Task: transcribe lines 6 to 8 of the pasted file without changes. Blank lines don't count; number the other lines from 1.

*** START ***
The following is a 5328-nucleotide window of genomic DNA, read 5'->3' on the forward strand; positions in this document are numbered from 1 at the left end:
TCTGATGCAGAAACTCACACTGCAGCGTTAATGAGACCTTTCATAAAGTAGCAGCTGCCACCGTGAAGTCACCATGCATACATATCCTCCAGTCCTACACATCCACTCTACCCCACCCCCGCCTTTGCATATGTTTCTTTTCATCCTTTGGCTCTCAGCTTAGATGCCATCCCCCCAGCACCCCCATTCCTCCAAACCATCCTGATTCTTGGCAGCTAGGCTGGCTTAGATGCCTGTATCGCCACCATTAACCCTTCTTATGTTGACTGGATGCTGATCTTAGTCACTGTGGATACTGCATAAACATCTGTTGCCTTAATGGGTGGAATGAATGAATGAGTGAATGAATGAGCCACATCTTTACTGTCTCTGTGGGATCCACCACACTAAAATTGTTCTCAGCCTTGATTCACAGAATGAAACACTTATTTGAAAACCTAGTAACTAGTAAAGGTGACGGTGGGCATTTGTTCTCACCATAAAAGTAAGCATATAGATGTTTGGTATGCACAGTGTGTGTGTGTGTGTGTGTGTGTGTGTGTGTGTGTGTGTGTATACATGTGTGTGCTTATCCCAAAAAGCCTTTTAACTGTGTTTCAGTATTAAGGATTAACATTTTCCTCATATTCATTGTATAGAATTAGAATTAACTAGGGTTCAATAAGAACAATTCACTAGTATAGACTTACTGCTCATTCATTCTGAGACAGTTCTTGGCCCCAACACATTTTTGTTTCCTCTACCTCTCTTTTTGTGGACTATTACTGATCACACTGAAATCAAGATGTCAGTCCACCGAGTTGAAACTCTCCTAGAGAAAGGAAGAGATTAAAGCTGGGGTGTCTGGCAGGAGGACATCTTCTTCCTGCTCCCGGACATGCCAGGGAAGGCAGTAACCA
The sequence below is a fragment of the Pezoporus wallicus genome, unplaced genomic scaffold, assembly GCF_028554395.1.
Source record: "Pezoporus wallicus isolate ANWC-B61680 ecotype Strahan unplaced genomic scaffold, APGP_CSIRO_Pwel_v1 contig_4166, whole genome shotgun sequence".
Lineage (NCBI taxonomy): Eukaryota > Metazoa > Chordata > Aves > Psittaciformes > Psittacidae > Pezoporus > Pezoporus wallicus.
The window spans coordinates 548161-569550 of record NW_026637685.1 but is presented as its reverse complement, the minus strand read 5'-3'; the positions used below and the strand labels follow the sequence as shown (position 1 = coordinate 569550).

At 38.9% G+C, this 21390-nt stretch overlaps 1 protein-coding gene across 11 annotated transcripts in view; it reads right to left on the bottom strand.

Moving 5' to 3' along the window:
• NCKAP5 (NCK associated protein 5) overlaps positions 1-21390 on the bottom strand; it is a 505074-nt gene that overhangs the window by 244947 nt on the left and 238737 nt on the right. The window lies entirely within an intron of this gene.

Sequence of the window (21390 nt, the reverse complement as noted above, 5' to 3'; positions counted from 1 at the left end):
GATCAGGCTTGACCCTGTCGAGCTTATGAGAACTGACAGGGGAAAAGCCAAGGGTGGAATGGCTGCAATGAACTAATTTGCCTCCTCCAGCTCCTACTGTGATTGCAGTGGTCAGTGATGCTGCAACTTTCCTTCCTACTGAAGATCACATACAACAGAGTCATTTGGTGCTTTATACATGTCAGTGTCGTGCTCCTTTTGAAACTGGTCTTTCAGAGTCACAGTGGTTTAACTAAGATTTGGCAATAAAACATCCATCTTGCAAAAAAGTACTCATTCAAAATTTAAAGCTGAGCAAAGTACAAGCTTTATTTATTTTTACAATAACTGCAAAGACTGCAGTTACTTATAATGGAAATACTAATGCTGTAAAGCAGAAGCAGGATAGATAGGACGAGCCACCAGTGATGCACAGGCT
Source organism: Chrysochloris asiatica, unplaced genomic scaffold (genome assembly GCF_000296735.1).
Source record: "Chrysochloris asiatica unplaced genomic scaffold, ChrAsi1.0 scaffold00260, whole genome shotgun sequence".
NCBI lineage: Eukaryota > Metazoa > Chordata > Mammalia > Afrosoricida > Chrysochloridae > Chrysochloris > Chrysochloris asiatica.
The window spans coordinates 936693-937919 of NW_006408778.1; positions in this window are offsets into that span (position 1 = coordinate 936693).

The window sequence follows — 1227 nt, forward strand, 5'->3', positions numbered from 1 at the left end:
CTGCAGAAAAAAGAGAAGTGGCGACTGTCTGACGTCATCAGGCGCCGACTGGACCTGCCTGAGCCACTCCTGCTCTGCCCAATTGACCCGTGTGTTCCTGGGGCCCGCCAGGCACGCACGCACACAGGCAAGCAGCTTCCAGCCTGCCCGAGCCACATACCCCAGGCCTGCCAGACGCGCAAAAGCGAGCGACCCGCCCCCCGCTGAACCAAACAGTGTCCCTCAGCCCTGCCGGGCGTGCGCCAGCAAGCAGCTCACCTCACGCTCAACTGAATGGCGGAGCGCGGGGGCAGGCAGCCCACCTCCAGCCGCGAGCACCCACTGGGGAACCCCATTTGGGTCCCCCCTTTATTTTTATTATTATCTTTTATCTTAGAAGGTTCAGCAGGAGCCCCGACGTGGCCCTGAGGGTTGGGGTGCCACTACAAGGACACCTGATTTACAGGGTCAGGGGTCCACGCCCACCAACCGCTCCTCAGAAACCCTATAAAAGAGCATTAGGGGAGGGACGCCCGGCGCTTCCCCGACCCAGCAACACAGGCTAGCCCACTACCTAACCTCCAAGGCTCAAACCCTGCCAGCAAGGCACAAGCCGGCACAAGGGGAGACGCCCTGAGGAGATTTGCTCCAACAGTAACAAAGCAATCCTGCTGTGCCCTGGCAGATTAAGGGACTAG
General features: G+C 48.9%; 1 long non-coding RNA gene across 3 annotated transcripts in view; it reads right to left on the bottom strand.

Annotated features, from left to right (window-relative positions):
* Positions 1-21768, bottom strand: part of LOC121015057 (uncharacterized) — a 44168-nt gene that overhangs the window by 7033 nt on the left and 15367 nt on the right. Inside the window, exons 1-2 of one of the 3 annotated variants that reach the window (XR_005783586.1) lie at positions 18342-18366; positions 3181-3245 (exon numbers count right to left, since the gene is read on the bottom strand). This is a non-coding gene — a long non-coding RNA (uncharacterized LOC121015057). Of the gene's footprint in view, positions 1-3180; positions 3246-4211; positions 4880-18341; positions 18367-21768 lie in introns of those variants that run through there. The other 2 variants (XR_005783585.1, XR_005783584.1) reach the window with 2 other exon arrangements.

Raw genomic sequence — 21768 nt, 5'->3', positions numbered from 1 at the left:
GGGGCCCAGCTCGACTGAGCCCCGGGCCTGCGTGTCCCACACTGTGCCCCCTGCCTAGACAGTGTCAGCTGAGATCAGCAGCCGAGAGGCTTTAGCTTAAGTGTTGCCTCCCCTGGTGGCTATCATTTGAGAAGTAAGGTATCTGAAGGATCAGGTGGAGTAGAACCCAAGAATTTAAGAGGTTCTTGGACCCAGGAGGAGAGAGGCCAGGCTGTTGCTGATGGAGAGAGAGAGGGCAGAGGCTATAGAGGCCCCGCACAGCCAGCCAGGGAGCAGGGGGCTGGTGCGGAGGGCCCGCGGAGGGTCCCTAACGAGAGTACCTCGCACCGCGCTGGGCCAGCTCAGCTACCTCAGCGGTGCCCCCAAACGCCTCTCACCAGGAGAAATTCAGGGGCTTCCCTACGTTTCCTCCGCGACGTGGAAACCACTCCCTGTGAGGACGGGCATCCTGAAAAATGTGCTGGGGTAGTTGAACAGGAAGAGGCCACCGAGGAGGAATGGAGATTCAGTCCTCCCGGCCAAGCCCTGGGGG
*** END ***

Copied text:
The window spans coordinates 548161-569550 of record NW_026637685.1 but is presented as its reverse complement, the minus strand read 5'-3'; the positions used below and the strand labels follow the sequence as shown (position 1 = coordinate 569550).

At 38.9% G+C, this 21390-nt stretch overlaps 1 protein-coding gene across 11 annotated transcripts in view; it reads right to left on the bottom strand.

Moving 5' to 3' along the window: